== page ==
Sunday, October 27, 2002
Why I didn't go to the peace demonstration this weekend: I first marched against the ware in Vietnam when I was sixteen years old, in San Francisco. As a college student in Seattle I participated in many more demonstrations, including the one that shut down I-5 for an afternoon. I was teargassed & smacked with a baton, though I'd smokes so much hash I hardly felt the blow. Hurt like hell the next day, though. And I'm against the coming war in Iraq, under the current circumstances. Those circumstances include: Not having seen what strict inspections will elicit from Saddam's regime; failure by the War Party to demonstrate that Iraq constitutes an imminent threat; the historical precedent of the US employing a policy of preemptive military action; the Bush administration's utterly cynical marketing of war; the incoherence of the Bush administration's foreign policy . . . I could go on, but that list positions me pretty clearly on the political spectrum. So, why didn't I go down to Washington to march against the coming war?
It's a good question & one I have been asking myself. The short answer is that I'm busy: I have a house I'm fixing up & dogs & a job as a teacher; I have my own work as a writer & translator, much neglected recently. But had I wanted to go, I could have: just last week I went to Chicago for an academic conference. I didn't go, finally, because the message coming out of the anti-war movement so far seems naive, doctrinaire & one-dimensional. Perhaps when I was younger I had more tolerance for absolutist pictures of the world; an older person now, I am obsessed with subtleties. I support the political aims of the marchers--to stop the way--but my aesthetic sense is offended by the simplistic qualities of much of their rhetoric. Rhetoric & even aesthetics (in the broadest sense) are parts of human life just as much as politics. Which lens we chose to view the world through depends upon out accumulated experience. This is not quietism, exactly, though there is a resemblance; I wish the young well & I may yet feel moved to rise up.
Posted by Joseph Duemer at 5:47 PM.
Carole is away this week enjoying the Arizona sun with her aunt & mother & I've got a busy week at school, so entries may be sparse. They're certain to be brief. (I'm also trying to get caught up with my colleague Chris Robinson on our Philosophical Investigations project.)
Stray thoughts: The NRA is right, Guns don't kill people, people kill people. That is, a culture that fetishizes guns kills people. The NRA, of course, is the chief fetishizer of guns in the world. Ergo, the NRA kills people.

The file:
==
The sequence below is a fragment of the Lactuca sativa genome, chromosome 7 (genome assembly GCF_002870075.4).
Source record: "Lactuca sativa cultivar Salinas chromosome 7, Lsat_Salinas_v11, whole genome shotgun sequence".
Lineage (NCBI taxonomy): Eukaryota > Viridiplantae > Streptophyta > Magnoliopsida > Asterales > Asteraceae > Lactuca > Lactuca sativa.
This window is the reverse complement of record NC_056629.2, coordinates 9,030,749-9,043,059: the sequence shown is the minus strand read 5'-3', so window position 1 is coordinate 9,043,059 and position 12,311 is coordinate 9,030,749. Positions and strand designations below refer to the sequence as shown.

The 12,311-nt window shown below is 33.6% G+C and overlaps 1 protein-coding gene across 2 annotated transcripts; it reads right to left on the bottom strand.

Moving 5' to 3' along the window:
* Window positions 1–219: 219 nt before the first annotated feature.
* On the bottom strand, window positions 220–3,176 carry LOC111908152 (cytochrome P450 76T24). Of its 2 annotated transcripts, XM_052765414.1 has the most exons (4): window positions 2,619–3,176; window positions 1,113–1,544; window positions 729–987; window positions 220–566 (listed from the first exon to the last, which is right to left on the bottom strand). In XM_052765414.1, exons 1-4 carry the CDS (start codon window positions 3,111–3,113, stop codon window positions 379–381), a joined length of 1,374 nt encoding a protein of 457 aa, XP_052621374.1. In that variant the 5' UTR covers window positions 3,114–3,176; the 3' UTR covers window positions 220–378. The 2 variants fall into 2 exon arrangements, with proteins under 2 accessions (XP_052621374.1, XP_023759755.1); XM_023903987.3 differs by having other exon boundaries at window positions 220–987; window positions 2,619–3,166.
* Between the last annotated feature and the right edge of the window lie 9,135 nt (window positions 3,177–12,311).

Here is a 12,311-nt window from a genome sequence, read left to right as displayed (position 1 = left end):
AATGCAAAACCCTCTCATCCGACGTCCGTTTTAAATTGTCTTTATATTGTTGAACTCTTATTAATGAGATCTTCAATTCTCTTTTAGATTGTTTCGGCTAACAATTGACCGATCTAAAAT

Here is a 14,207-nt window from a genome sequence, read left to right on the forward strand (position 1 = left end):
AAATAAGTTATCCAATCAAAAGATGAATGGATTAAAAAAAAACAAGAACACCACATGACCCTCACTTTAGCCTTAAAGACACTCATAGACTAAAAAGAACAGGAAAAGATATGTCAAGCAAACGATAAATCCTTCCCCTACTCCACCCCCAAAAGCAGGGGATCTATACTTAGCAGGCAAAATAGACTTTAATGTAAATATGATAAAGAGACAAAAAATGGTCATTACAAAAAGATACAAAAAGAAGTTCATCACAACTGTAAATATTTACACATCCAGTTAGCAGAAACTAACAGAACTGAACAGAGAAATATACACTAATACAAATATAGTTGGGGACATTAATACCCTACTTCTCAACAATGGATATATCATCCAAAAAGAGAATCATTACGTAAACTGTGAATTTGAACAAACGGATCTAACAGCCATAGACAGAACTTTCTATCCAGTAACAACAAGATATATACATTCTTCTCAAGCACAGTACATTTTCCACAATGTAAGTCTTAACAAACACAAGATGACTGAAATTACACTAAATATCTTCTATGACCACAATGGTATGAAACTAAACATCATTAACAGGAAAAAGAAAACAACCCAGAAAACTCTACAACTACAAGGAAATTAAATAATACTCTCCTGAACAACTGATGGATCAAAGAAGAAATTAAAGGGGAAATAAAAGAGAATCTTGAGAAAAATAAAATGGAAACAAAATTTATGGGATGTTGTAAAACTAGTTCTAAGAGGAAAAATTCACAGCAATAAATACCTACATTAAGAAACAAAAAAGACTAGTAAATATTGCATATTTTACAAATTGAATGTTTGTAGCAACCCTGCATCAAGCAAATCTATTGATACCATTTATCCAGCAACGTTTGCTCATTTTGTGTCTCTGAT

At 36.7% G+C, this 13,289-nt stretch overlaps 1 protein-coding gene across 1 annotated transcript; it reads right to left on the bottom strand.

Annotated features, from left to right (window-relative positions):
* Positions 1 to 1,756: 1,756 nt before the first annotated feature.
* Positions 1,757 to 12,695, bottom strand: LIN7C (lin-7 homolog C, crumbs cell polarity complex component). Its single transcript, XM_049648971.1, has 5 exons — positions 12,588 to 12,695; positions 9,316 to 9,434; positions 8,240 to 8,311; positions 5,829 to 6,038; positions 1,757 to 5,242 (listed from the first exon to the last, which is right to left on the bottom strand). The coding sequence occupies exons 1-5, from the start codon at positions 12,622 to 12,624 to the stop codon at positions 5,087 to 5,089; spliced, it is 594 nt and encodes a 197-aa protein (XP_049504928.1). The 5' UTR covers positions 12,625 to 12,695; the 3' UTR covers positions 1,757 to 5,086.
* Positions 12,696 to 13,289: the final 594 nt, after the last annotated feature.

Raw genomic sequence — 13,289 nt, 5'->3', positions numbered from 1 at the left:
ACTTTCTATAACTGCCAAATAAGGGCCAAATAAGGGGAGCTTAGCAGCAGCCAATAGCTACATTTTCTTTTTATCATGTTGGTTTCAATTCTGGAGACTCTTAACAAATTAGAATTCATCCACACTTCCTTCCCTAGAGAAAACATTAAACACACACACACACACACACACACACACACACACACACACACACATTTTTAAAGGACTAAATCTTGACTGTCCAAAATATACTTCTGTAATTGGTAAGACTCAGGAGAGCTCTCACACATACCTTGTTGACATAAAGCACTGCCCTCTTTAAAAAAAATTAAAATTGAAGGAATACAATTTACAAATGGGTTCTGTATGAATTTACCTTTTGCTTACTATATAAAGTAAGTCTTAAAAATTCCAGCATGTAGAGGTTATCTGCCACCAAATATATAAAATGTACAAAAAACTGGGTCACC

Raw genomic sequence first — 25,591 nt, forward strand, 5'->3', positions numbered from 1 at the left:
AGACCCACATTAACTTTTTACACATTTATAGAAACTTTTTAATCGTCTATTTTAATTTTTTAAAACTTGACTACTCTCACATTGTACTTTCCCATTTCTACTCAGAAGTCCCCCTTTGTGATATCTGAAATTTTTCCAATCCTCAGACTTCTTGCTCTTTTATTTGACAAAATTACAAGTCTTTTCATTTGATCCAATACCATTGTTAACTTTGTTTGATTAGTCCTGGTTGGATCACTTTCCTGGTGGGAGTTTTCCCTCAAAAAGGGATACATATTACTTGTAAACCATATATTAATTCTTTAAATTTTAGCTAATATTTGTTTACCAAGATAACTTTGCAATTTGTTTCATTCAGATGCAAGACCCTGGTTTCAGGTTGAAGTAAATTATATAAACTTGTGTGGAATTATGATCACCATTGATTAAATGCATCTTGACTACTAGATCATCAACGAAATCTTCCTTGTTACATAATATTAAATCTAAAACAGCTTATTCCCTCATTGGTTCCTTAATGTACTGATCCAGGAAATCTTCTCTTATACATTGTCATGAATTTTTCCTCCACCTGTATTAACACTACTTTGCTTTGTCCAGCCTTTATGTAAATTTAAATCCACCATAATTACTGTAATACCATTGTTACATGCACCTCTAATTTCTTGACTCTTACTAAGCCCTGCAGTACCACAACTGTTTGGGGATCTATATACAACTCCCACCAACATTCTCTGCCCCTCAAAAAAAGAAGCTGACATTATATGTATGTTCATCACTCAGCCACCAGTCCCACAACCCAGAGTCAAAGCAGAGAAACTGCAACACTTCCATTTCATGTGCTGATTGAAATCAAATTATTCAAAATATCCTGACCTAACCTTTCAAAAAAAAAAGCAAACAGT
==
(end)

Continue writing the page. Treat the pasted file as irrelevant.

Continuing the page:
I learned to shoot when I was six years old & I'm still a fair shot with a 22. I don't currently own any guns, but wouldn't object to having one in the house. Many of my neighbors hunt & I have accepted venison from them on occasion. But to accept the arguments behind the NRA's rejection of even reasonable gun control legislation one must sign onto a paranoid (& pornographic) vision of American history & politics.
So what about the DC sniper? I don't know what the right-wing warbloggers are saying--I rarely have the heart (or stomach) to check their sites--but I can imagine that a lot of them are spinning this as an Islam is evil narrative; but to me it seems a quintessentially American story with Islam only a faint note, almost an afterthought. [links to NY Times; registration required] Unlike Timothy McVeigh, John Allen Muhammad's politics & religion did not become a full-blown rationalization for personal rage & failure; even McVeigh wasn't fundamentally a political terrorist but an angry man with access to explosives who used a political ideology to give some kind of coherence to his chaotic vision of the world.
What's this have to do with the NRA? Nothing directly. Indirectly, the NRA sponsors a culture of entitlement to instruments of violence. Someone shot my friend's dog the other day as it was standing in its own front yard. He's still alive, though barely; the vet says that every hunting season he sees half a dozen cases of dogs that appear to have been shot from a moving vehicle. A vehicle that no doubt sports an NRA sticker on its back window & whose occupants attended an NRA Youth Camp. (Yeah, yeah, unfair assumption, I know.) But this isn't really an argument, just a sketch for some kind of future argument. In any case, people who shoot dogs are even more cowardly than people who shoot human beings. It's a gun culture. See?
Posted by Joseph Duemer at 8:04 AM.
With allies like this who needs enemies? Maybe Egypt needs its own version of Media Whores Online--oh, except that the Horse would no doubt be sentenced to hard labor. In trying to think clearly about terrorism & the Islamic world, we would do well to pay less attention to trying to pin down the ever-shifting shapes of religious doctrines & more attention to the concentration of economic & political power in an oligarchy that transcends religious belief even while using it cynically. All three of the "great monotheistic religions" participate in this oligarchy. You don't have to be a conspiracy theorist to see this historical development, just a political empiricist. One more reason not to be a monotheist.
A brief comment on my other weblog about the meaning of the DC sniper. This association came about from reading & briefly commenting on this subject at Max Sawicky's Maxspeak.
Posted by Joseph Duemer at 6:51 AM.